Substitution, Buffers and Subjective Well-Being: A Hierarchical Approach

  • Anna Nieboer
  • Siegwart Lindenberg
Part of the Social Indicators Research Series book series (SINS, volume 16)

Abstract

In quality of life research, social aspects have become recognized as important, next to physical aspects such as living conditions and health. However, objective indicators of physical and social aspects often correlate poorly with indicators of subjective well being. We argue that this may be due to buffer and substitution effects People produce their own well-being and there are multiple means for realizing the same ultimate goals. Multiple means allow the formation of buffers which cushion the negative effect of loss and they allow substitution when some means become costlier or inaccessible. In order to trace buffer and substitution effects, one needs a theory that specifies these multiple means and the goals they serve (goal hierarchy) One such theory is Social Production Function theory which we use to trace buffer and substitution effects. We test the hypotheses on these effects with data on 1094 Dutch respondents Even though the data are cross-sectional and thus do not allow us to demonstrate buffer and substitution effects on the individual level, there are good indications in the data that such effects exist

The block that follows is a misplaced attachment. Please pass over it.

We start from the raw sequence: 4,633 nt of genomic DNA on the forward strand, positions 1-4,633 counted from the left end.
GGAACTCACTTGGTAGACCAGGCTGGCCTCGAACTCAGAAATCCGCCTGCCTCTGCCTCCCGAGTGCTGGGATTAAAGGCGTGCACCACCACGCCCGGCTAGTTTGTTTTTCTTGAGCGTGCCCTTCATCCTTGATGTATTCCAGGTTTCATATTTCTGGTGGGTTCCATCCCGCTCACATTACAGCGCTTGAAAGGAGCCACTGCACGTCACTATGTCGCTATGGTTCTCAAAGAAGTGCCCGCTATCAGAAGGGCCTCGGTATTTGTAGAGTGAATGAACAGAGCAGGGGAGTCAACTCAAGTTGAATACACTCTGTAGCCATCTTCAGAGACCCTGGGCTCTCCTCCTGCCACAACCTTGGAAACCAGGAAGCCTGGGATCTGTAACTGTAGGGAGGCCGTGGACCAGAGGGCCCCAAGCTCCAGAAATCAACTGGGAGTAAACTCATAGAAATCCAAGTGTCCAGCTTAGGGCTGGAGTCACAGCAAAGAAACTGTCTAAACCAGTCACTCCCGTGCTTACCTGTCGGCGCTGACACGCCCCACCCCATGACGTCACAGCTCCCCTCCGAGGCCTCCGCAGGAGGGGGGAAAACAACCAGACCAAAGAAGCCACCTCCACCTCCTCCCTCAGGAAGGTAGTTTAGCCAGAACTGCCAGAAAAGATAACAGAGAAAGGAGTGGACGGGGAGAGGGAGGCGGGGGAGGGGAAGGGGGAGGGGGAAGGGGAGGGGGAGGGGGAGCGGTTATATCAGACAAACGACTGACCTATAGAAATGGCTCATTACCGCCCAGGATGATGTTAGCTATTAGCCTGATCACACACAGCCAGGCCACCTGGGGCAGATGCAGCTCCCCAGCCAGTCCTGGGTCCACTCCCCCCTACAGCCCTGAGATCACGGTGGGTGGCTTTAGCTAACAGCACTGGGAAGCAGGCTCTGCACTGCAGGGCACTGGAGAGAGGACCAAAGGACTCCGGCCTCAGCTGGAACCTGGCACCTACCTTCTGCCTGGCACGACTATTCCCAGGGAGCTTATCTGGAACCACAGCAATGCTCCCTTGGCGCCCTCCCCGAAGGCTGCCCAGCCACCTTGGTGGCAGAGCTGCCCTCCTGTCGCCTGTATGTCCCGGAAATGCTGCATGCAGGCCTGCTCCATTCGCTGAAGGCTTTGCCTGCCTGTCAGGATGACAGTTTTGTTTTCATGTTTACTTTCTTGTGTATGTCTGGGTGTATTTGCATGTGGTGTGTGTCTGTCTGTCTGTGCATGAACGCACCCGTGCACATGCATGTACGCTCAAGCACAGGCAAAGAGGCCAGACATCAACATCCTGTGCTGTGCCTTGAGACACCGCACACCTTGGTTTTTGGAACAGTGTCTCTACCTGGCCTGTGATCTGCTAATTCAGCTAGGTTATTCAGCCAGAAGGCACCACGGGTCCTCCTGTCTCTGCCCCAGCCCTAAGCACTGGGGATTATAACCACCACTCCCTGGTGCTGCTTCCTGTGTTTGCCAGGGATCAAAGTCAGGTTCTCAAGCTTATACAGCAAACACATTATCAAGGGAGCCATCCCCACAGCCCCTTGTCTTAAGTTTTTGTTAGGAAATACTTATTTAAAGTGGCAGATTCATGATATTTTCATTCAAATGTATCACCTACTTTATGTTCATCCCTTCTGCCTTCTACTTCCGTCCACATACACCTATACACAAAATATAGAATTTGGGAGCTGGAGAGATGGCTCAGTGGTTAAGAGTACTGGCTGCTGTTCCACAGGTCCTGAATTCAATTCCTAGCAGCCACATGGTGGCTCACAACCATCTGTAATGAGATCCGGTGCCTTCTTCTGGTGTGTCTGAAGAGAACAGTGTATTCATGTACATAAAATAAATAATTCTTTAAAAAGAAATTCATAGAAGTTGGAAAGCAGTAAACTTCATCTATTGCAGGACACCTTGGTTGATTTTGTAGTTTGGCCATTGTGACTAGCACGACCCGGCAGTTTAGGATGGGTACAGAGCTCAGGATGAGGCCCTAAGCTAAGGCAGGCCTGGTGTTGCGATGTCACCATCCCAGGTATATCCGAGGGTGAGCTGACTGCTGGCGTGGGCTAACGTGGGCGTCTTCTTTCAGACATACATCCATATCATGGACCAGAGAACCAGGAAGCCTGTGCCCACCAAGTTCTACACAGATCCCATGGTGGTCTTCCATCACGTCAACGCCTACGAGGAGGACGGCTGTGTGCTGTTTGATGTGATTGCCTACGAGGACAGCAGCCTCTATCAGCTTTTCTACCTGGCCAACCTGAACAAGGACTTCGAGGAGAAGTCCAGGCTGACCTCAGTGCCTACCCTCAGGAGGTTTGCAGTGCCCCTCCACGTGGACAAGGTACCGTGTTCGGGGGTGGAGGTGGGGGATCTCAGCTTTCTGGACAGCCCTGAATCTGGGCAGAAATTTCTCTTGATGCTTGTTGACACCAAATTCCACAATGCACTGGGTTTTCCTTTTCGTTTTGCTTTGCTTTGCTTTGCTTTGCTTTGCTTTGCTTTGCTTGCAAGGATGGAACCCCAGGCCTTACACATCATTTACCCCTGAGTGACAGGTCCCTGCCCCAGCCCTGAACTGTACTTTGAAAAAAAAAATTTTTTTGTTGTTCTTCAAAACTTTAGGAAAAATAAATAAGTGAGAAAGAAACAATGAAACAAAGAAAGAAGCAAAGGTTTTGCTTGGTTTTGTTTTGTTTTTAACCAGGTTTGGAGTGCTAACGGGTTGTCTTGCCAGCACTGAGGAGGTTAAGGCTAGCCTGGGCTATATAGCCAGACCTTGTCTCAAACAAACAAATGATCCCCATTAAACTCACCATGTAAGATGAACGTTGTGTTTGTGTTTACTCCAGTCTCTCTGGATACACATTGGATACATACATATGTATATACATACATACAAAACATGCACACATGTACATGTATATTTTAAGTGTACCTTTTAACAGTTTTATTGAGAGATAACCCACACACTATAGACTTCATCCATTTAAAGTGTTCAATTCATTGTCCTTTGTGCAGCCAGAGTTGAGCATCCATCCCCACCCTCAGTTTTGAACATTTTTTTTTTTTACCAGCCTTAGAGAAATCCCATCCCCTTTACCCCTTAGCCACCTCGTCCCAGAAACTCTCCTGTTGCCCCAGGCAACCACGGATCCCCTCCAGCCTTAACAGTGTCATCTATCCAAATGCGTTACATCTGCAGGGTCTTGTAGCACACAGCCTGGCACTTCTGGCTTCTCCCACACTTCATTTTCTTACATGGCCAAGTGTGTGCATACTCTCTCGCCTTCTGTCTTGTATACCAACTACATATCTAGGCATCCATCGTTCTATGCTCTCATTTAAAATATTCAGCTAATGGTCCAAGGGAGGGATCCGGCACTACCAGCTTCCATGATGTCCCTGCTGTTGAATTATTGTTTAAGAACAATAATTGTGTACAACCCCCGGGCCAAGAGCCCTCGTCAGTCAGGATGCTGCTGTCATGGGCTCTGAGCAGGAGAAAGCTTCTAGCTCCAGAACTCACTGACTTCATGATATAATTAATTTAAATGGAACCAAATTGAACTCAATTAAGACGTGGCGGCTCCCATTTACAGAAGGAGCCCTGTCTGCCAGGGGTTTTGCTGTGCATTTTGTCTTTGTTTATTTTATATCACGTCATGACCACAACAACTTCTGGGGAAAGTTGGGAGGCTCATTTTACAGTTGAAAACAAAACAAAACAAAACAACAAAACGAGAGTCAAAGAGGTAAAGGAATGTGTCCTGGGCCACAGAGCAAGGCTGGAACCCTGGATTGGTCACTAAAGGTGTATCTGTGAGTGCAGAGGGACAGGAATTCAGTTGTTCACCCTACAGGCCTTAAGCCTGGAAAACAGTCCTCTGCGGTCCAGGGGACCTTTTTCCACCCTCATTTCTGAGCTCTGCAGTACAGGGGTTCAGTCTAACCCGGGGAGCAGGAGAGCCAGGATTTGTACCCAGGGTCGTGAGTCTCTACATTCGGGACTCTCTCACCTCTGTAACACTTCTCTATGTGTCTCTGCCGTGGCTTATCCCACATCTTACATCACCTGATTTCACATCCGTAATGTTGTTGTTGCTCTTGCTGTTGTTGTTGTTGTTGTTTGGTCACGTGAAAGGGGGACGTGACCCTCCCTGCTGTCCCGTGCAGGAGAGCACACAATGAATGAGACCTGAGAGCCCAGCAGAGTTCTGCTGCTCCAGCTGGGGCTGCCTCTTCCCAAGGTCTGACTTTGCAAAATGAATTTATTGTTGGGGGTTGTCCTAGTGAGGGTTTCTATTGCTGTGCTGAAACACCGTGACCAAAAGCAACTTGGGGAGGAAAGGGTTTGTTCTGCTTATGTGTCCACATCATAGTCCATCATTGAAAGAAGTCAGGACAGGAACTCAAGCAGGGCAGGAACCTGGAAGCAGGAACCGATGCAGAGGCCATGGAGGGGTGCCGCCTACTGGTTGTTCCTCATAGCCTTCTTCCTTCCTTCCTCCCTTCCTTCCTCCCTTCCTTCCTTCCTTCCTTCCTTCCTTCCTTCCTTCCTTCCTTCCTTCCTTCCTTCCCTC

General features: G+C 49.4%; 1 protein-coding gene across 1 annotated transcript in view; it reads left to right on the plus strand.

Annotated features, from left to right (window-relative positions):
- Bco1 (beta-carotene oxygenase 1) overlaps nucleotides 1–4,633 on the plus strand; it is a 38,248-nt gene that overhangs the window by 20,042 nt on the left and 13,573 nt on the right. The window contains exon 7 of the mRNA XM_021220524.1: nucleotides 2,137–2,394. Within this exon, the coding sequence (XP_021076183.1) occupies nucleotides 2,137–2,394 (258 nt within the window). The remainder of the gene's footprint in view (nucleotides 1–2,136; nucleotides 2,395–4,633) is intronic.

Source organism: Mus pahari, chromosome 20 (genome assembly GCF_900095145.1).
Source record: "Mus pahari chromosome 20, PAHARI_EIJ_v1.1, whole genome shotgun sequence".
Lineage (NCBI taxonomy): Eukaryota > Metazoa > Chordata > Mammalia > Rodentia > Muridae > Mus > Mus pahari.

Keywords

Voluntary Work Substitution Effect Buffer Effect Marginal Return Buffer Formation 
These keywords were added by machine and not by the authors. This process is experimental and the keywords may be updated as the learning algorithm improves.

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Copyright information

© Springer Science+Business Media Dordrecht 2002

Authors and Affiliations

  • Anna Nieboer
    • 1
  • Siegwart Lindenberg
  1. 1.Department of Health Organisation, Policy and EconomicsUniversity of MaastrichtMaastrichtthe Netherlands

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